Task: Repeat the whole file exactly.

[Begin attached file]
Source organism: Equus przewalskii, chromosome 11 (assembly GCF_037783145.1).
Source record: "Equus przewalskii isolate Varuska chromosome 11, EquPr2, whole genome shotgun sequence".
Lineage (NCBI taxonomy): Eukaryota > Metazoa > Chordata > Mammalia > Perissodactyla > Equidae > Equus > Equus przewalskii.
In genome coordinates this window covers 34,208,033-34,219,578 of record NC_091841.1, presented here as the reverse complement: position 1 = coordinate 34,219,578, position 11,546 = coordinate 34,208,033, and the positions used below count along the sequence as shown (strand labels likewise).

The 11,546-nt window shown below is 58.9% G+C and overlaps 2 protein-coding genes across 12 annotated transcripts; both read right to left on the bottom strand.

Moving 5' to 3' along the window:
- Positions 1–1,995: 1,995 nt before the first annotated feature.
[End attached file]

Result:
Source organism: Equus przewalskii, chromosome 11 (assembly GCF_037783145.1).
Source record: "Equus przewalskii isolate Varuska chromosome 11, EquPr2, whole genome shotgun sequence".
Lineage (NCBI taxonomy): Eukaryota > Metazoa > Chordata > Mammalia > Perissodactyla > Equidae > Equus > Equus przewalskii.
In genome coordinates this window covers 34,208,033-34,219,578 of record NC_091841.1, presented here as the reverse complement: position 1 = coordinate 34,219,578, position 11,546 = coordinate 34,208,033, and the positions used below count along the sequence as shown (strand labels likewise).

The 11,546-nt window shown below is 58.9% G+C and overlaps 2 protein-coding genes across 12 annotated transcripts; both read right to left on the bottom strand.

Moving 5' to 3' along the window:
- Positions 1–1,995: 1,995 nt before the first annotated feature.